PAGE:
Lahore, Feb 16(ANI): No parallel can be drawn between Pakistan President Asif Ali Zardari and former military ruler Pervez Musharraf, as the latter is not a sitting president, noted jurists have observed.
They were of the view that a top All Pakistan Muslim League (APML) leader's 'constitutional immunity for Musharraf' claim was just a political gimmick to create confusion and absolve the dictator of his abetment in Benazir's assassination.
Last Saturday, a Pakistani Anti-Terrorism Court issued an arrest warrant against Musharraf, ordering him to appear for a hearing on February 19 in the Benazir Bhutto assassination case.
Former Law Minister Dr Khalid Ranjha said that the provision of constitutional immunity against being prosecuted in a criminal case was available only to a sitting President, which Musharraf was not.
"The statement of [APML leader] Niazi is merely a political one," The Nation quoted Ranjha, as saying.
Former Deputy Attorney General Raja Abdul Rahman also subscribed to the point of view that no immunity cover was available to Musharraf at present, and that even if he had to say something in defence or had to get any concession in the case, he must first surrender himself before the court as an accused, as arrest warrants had already been issued against him.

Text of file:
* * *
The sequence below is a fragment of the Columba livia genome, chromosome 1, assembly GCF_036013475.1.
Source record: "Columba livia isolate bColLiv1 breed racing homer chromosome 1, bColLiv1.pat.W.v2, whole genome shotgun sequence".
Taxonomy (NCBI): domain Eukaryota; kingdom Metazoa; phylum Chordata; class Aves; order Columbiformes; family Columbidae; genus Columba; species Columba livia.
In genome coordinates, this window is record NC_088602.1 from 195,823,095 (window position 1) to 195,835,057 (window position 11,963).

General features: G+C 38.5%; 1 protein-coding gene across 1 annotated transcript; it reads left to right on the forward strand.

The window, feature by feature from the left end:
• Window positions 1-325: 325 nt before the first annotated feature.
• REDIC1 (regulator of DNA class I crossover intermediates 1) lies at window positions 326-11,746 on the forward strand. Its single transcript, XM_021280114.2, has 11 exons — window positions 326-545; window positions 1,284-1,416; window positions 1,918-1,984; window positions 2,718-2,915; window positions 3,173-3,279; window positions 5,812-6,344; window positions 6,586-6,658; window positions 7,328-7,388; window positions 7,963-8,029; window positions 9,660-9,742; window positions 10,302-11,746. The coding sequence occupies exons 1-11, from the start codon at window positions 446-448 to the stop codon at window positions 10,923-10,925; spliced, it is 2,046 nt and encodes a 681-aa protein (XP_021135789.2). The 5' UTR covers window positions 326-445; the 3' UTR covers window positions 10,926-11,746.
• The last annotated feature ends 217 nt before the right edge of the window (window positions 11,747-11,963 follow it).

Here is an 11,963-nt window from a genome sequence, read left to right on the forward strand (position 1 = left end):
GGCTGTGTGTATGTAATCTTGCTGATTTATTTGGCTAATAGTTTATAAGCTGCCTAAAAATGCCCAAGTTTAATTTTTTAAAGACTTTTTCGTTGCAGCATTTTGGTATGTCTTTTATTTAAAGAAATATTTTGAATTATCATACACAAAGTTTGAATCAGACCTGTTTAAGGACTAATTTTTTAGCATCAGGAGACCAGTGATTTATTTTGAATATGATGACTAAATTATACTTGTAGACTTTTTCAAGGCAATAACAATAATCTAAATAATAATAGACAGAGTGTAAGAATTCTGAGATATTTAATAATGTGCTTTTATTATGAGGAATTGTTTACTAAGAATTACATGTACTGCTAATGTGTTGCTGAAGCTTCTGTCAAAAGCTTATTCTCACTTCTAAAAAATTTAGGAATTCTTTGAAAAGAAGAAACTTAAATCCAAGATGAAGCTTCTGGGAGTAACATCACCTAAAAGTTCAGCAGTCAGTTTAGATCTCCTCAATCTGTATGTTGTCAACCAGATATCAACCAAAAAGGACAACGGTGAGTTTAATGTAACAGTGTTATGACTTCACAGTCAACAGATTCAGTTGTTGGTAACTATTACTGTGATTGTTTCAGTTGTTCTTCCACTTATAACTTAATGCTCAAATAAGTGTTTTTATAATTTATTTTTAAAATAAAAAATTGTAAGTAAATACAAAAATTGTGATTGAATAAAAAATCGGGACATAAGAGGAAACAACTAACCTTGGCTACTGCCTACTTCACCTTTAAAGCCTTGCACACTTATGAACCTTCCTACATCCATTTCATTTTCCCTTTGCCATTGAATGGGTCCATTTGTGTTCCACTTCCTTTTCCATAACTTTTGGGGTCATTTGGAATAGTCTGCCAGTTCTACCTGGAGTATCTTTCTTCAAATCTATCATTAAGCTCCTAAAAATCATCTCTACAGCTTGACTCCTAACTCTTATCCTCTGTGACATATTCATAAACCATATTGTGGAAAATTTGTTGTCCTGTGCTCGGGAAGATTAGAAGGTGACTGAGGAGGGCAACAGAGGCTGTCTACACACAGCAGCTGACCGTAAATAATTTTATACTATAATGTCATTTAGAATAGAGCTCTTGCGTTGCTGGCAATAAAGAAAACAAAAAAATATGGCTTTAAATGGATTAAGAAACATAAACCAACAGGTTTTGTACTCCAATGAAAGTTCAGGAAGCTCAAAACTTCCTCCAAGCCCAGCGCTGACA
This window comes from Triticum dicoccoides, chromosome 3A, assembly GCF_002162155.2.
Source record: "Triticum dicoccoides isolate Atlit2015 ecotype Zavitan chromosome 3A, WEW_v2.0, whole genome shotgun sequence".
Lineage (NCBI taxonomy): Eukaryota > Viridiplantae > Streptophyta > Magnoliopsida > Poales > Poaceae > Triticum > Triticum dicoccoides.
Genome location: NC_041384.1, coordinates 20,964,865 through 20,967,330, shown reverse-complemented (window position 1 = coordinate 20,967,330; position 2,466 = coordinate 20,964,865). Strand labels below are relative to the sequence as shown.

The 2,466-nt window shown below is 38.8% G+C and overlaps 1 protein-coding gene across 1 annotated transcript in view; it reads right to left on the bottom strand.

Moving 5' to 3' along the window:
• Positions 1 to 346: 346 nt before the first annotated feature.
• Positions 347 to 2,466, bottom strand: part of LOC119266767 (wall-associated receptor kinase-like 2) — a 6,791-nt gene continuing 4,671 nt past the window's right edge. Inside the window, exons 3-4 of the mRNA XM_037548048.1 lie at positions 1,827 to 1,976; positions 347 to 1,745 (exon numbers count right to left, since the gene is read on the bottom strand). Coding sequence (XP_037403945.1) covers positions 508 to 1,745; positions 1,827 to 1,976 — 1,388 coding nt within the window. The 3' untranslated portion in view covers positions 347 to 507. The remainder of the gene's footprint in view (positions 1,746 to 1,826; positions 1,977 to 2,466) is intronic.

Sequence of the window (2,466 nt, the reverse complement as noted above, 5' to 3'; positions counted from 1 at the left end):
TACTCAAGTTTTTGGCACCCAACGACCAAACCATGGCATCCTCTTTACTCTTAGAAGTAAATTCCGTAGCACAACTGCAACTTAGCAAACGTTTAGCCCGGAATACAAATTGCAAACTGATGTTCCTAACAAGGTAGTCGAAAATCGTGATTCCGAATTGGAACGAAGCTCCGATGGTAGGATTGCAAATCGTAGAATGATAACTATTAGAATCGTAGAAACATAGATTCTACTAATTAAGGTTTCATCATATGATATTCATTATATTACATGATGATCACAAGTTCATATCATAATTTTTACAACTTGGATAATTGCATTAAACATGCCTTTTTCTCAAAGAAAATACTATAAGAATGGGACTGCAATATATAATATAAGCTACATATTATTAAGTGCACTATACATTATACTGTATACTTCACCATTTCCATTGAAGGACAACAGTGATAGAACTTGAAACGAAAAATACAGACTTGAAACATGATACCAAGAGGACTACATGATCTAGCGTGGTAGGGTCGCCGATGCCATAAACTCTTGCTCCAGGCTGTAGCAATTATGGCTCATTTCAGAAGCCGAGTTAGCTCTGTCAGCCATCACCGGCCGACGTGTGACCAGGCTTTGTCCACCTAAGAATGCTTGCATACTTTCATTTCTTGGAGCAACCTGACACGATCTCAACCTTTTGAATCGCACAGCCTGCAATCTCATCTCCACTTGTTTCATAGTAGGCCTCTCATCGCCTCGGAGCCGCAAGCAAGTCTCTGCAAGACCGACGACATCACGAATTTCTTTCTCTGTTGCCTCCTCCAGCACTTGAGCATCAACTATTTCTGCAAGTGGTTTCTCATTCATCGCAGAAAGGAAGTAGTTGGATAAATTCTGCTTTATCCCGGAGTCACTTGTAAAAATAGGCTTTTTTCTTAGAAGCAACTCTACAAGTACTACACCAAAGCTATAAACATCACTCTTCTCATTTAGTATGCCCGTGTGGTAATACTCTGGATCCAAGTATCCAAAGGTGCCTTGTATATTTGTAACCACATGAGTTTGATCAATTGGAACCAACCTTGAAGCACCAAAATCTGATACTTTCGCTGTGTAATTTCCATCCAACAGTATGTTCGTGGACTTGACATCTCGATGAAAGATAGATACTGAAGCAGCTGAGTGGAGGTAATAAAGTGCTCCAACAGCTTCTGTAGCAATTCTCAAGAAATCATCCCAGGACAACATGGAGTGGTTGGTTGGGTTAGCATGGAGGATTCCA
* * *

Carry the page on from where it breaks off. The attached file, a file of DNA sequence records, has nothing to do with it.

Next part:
Former judge and expert on criminal law, Ehtesham Qadir Shah, said that if the warrants against Musharraf remain unexecuted owing to his non-availability, the proclamation under Section 87 C would be issued against him and no trial would start against the former president until he was arrested.
Former Lahore Bar Association President and lawyer on criminal side, Manzoor Qadir, said that if Musharraf failed to appear in the court, his extradition might be sought through Interpol, provided Pakistan has an extradition treaty with the country where he is residing.
It is noteworthy that Musharraf is currently living in a self-imposed exile in London. (ANI)